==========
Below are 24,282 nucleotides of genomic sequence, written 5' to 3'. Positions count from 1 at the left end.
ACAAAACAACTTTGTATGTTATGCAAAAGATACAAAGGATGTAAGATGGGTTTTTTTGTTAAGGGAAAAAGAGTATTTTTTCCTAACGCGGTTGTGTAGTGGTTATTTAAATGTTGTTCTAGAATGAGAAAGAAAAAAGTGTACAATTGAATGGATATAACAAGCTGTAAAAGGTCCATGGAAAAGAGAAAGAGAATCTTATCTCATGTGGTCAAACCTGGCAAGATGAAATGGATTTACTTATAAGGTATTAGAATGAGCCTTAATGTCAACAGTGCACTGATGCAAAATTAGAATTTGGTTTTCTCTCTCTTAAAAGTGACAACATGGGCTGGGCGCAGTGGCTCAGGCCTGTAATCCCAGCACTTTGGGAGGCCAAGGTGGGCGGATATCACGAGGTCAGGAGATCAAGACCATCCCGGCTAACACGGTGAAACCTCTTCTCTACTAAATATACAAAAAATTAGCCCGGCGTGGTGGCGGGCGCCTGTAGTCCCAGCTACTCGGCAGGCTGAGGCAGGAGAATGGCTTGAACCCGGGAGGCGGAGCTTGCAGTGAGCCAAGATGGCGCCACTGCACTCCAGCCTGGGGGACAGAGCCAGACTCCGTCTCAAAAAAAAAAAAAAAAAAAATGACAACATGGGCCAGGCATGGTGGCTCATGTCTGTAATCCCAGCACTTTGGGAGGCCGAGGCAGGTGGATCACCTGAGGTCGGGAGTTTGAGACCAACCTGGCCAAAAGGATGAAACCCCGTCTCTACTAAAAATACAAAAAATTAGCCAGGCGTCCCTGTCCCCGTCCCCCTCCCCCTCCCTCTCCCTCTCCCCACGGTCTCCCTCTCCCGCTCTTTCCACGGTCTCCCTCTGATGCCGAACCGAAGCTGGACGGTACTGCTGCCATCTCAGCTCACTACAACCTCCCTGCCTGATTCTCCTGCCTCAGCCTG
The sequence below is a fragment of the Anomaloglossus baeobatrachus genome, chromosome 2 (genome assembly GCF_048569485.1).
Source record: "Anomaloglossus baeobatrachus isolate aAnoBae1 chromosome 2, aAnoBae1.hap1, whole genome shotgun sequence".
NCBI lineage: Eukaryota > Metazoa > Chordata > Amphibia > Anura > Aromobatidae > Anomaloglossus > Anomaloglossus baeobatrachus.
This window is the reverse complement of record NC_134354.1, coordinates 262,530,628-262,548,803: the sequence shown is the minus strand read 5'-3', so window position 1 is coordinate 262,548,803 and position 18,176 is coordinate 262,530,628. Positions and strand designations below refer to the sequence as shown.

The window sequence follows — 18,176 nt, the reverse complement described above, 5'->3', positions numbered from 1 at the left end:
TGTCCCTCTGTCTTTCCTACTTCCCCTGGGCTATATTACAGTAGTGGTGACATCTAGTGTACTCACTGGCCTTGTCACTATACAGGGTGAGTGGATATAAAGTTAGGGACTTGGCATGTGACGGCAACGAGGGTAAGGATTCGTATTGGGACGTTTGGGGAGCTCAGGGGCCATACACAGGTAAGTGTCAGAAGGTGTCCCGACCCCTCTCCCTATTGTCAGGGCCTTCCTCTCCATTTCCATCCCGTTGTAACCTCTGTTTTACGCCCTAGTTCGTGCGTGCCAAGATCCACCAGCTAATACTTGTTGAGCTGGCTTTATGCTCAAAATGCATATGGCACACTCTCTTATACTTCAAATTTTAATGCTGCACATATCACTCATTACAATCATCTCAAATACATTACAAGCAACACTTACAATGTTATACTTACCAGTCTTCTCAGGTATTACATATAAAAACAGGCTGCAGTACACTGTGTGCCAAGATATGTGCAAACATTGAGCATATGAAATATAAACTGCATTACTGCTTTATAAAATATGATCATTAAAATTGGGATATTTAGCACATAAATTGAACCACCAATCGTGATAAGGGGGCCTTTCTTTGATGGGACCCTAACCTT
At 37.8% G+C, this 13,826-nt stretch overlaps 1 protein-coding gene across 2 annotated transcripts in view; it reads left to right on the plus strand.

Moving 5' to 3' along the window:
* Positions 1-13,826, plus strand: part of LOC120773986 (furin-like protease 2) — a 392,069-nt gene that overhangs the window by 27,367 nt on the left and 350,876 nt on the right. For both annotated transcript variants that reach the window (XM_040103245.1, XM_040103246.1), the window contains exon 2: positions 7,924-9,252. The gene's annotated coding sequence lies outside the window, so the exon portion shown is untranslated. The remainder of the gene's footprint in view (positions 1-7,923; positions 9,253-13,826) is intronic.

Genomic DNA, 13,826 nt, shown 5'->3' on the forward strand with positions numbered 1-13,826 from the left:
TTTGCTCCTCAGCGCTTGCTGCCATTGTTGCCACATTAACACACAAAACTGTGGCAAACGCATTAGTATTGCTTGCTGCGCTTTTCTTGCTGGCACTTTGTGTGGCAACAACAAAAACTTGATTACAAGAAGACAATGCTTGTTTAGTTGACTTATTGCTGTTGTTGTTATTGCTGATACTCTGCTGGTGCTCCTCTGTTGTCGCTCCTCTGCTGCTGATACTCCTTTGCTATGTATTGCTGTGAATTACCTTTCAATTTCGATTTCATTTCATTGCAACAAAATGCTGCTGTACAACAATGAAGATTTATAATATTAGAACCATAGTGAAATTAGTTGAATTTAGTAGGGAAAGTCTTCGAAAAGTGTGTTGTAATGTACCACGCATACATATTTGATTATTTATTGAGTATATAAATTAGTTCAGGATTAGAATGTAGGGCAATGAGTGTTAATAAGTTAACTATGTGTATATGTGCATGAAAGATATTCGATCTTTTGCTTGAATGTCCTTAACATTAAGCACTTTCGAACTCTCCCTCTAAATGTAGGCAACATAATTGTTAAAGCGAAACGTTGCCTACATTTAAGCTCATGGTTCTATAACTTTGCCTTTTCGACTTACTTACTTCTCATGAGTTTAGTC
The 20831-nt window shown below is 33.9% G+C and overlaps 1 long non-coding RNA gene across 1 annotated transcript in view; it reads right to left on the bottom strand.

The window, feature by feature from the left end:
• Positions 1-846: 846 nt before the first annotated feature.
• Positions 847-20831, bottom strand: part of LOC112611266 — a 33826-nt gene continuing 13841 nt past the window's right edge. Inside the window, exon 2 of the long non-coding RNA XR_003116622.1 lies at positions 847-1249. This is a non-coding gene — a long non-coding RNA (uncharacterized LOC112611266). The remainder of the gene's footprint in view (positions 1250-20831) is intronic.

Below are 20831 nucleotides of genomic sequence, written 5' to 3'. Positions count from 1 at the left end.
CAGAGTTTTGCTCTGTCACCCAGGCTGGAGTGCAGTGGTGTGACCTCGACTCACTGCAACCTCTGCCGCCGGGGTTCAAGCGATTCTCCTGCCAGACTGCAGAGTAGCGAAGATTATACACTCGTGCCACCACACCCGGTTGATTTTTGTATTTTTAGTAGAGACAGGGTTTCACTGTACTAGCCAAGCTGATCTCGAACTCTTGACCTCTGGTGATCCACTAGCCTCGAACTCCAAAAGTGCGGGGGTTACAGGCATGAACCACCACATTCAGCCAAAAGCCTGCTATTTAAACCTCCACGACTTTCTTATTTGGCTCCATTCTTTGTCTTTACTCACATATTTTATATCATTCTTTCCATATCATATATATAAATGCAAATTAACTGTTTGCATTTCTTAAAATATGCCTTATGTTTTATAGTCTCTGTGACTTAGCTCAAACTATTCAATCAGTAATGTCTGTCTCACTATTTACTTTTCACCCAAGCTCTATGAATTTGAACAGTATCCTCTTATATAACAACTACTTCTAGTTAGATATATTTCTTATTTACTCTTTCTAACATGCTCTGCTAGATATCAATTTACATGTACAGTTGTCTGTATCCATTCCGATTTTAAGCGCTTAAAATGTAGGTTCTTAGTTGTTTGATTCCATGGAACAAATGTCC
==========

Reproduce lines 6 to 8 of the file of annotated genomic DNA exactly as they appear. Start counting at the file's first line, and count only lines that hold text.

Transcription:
This window is the reverse complement of record NC_134354.1, coordinates 262,530,628-262,548,803: the sequence shown is the minus strand read 5'-3', so window position 1 is coordinate 262,548,803 and position 18,176 is coordinate 262,530,628. Positions and strand designations below refer to the sequence as shown.

The window sequence follows — 18,176 nt, the reverse complement described above, 5'->3', positions numbered from 1 at the left end:
TGTCCCTCTGTCTTTCCTACTTCCCCTGGGCTATATTACAGTAGTGGTGACATCTAGTGTACTCACTGGCCTTGTCACTATACAGGGTGAGTGGATATAAAGTTAGGGACTTGGCATGTGACGGCAACGAGGGTAAGGATTCGTATTGGGACGTTTGGGGAGCTCAGGGGCCATACACAGGTAAGTGTCAGAAGGTGTCCCGACCCCTCTCCCTATTGTCAGGGCCTTCCTCTCCATTTCCATCCCGTTGTAACCTCTGTTTTACGCCCTAGTTCGTGCGTGCCAAGATCCACCAGCTAATACTTGTTGAGCTGGCTTTATGCTCAAAATGCATATGGCACACTCTCTTATACTTCAAATTTTAATGCTGCACATATCACTCATTACAATCATCTCAAATACATTACAAGCAACACTTACAATGTTATACTTACCAGTCTTCTCAGGTATTACATATAAAAACAGGCTGCAGTACACTGTGTGCCAAGATATGTGCAAACATTGAGCATATGAAATATAAACTGCATTACTGCTTTATAAAATATGATCATTAAAATTGGGATATTTAGCACATAAATTGAACCACCAATCGTGATAAGGGGGCCTTTCTTTGATGGGACCCTAACCTT